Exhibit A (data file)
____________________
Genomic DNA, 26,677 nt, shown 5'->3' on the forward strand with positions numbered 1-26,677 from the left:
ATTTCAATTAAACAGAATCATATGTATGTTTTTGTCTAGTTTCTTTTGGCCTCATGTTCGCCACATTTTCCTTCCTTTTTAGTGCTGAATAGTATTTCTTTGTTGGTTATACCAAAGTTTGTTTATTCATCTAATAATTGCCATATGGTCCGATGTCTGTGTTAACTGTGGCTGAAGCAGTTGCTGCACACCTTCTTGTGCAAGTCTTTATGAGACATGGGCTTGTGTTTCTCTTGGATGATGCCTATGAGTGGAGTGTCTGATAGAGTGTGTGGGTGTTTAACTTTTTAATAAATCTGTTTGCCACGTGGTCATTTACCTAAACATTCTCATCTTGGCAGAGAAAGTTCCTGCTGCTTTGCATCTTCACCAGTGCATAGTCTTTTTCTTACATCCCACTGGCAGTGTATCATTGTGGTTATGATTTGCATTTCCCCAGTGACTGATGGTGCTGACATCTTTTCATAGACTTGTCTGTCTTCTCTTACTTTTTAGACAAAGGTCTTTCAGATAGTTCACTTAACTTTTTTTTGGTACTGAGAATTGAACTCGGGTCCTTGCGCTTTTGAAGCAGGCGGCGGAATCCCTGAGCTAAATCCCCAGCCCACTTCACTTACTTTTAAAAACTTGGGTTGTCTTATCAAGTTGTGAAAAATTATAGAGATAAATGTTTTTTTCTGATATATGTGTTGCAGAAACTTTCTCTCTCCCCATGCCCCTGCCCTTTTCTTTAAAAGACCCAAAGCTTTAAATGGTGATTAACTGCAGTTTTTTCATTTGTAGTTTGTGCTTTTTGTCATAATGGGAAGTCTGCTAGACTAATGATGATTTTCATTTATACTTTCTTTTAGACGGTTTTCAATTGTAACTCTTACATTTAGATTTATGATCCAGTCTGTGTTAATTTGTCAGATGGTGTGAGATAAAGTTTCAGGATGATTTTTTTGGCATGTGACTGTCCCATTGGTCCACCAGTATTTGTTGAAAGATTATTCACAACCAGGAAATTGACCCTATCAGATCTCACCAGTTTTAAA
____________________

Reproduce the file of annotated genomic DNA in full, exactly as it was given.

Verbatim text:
Genomic DNA, 26,677 nt, shown 5'->3' on the forward strand with positions numbered 1-26,677 from the left:
ATTTCAATTAAACAGAATCATATGTATGTTTTTGTCTAGTTTCTTTTGGCCTCATGTTCGCCACATTTTCCTTCCTTTTTAGTGCTGAATAGTATTTCTTTGTTGGTTATACCAAAGTTTGTTTATTCATCTAATAATTGCCATATGGTCCGATGTCTGTGTTAACTGTGGCTGAAGCAGTTGCTGCACACCTTCTTGTGCAAGTCTTTATGAGACATGGGCTTGTGTTTCTCTTGGATGATGCCTATGAGTGGAGTGTCTGATAGAGTGTGTGGGTGTTTAACTTTTTAATAAATCTGTTTGCCACGTGGTCATTTACCTAAACATTCTCATCTTGGCAGAGAAAGTTCCTGCTGCTTTGCATCTTCACCAGTGCATAGTCTTTTTCTTACATCCCACTGGCAGTGTATCATTGTGGTTATGATTTGCATTTCCCCAGTGACTGATGGTGCTGACATCTTTTCATAGACTTGTCTGTCTTCTCTTACTTTTTAGACAAAGGTCTTTCAGATAGTTCACTTAACTTTTTTTTGGTACTGAGAATTGAACTCGGGTCCTTGCGCTTTTGAAGCAGGCGGCGGAATCCCTGAGCTAAATCCCCAGCCCACTTCACTTACTTTTAAAAACTTGGGTTGTCTTATCAAGTTGTGAAAAATTATAGAGATAAATGTTTTTTTCTGATATATGTGTTGCAGAAACTTTCTCTCTCCCCATGCCCCTGCCCTTTTCTTTAAAAGACCCAAAGCTTTAAATGGTGATTAACTGCAGTTTTTTCATTTGTAGTTTGTGCTTTTTGTCATAATGGGAAGTCTGCTAGACTAATGATGATTTTCATTTATACTTTCTTTTAGACGGTTTTCAATTGTAACTCTTACATTTAGATTTATGATCCAGTCTGTGTTAATTTGTCAGATGGTGTGAGATAAAGTTTCAGGATGATTTTTTTGGCATGTGACTGTCCCATTGGTCCACCAGTATTTGTTGAAAGATTATTCACAACCAGGAAATTGACCCTATCAGATCTCACCAGTTTTAAA